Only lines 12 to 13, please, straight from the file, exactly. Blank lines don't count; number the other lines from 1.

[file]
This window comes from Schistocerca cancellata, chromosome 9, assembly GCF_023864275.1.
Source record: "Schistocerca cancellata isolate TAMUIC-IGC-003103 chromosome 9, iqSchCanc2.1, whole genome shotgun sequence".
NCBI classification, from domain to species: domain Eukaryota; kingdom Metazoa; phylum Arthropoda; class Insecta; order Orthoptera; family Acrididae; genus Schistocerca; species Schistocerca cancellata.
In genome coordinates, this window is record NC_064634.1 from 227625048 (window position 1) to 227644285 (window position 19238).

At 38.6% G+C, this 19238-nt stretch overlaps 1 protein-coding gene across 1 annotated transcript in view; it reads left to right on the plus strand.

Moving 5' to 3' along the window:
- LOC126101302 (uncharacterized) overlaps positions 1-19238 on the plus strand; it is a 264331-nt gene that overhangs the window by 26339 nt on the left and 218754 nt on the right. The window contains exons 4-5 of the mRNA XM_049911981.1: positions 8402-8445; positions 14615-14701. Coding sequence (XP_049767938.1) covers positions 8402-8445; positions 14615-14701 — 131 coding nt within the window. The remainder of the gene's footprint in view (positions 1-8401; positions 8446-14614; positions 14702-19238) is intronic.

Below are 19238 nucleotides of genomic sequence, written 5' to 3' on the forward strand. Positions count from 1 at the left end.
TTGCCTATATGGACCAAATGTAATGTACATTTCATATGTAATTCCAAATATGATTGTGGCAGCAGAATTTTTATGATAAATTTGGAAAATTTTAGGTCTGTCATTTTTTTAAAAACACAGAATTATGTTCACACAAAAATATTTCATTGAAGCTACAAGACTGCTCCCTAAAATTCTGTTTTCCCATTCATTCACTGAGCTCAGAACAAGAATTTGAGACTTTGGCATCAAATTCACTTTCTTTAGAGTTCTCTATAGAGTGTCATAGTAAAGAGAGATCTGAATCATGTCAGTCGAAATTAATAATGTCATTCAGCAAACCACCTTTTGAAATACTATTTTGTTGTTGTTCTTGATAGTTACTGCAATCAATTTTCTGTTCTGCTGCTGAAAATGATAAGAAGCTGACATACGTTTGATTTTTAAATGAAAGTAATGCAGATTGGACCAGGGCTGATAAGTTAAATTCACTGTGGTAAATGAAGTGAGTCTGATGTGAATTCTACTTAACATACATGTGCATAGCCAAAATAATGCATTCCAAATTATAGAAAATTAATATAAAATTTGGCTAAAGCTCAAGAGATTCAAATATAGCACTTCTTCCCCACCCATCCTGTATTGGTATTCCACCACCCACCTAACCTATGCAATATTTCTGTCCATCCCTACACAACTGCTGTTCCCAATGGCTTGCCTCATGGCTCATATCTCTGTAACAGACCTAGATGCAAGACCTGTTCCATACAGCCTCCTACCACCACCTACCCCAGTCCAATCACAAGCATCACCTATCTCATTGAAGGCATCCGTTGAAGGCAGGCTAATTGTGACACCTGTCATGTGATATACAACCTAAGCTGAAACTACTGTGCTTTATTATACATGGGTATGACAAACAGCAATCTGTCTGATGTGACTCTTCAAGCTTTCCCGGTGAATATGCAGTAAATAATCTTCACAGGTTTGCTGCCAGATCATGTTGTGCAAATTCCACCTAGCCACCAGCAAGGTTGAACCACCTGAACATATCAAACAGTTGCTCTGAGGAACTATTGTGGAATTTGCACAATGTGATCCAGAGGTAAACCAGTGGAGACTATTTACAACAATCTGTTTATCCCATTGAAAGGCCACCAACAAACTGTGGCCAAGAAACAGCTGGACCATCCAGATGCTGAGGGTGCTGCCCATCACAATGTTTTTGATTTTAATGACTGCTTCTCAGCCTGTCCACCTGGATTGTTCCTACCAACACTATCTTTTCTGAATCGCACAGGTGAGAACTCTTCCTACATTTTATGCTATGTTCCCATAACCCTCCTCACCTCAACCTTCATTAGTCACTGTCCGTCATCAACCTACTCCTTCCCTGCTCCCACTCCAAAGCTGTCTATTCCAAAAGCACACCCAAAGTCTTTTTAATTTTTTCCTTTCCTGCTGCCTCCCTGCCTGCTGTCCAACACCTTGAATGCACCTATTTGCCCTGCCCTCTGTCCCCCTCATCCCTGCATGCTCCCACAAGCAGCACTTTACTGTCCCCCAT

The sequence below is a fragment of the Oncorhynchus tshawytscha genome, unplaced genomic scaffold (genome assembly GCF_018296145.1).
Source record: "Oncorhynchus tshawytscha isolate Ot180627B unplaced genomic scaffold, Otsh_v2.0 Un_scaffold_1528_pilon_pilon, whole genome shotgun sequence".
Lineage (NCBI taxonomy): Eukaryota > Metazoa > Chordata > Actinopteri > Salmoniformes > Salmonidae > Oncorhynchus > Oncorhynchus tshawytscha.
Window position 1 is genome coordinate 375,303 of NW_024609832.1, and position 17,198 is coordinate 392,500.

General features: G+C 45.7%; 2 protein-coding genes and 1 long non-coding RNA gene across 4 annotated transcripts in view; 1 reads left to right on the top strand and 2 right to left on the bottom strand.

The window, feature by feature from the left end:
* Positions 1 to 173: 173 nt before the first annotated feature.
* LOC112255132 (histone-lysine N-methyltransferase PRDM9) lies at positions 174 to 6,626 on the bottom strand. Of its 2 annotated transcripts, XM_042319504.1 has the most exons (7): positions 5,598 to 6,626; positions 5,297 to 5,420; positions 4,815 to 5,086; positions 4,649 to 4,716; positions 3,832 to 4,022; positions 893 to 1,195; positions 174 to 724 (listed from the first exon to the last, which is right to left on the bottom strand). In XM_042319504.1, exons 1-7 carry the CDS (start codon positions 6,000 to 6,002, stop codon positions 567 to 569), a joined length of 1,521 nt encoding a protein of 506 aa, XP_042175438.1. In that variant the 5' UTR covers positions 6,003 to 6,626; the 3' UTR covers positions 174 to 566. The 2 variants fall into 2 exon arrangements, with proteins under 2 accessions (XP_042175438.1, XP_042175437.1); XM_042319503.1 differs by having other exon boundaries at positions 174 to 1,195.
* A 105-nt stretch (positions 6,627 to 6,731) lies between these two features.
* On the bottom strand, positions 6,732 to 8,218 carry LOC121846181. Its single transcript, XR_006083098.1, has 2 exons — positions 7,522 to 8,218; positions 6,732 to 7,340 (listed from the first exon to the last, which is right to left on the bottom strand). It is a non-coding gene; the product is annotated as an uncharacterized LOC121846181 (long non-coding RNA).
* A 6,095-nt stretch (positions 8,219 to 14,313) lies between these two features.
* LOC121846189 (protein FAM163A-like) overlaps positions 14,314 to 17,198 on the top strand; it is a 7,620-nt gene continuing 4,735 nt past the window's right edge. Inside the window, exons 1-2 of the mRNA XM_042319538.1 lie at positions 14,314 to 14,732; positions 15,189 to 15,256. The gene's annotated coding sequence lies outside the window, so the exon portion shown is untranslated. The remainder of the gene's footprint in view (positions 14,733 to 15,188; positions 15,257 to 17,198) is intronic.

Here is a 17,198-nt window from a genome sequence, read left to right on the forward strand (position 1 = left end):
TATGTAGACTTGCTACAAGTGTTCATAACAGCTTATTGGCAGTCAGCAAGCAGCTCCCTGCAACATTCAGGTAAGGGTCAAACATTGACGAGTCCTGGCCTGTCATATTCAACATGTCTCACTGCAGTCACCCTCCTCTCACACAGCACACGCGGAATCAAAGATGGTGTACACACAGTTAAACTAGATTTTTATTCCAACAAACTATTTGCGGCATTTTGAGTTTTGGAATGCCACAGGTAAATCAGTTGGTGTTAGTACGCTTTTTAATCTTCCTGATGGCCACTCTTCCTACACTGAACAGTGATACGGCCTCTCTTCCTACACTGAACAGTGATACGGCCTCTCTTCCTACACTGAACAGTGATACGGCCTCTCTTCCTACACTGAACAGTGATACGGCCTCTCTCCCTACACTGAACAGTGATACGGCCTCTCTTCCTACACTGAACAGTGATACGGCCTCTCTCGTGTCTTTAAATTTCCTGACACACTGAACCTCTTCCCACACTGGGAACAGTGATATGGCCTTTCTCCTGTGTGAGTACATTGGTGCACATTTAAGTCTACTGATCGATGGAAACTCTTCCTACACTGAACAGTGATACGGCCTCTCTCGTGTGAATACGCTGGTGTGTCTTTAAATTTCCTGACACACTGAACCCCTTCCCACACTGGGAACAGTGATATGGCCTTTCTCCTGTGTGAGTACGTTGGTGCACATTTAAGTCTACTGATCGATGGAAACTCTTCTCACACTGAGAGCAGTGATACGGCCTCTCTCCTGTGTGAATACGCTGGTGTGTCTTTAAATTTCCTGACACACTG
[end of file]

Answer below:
Lineage (NCBI taxonomy): Eukaryota > Metazoa > Chordata > Actinopteri > Salmoniformes > Salmonidae > Oncorhynchus > Oncorhynchus tshawytscha.
Window position 1 is genome coordinate 375,303 of NW_024609832.1, and position 17,198 is coordinate 392,500.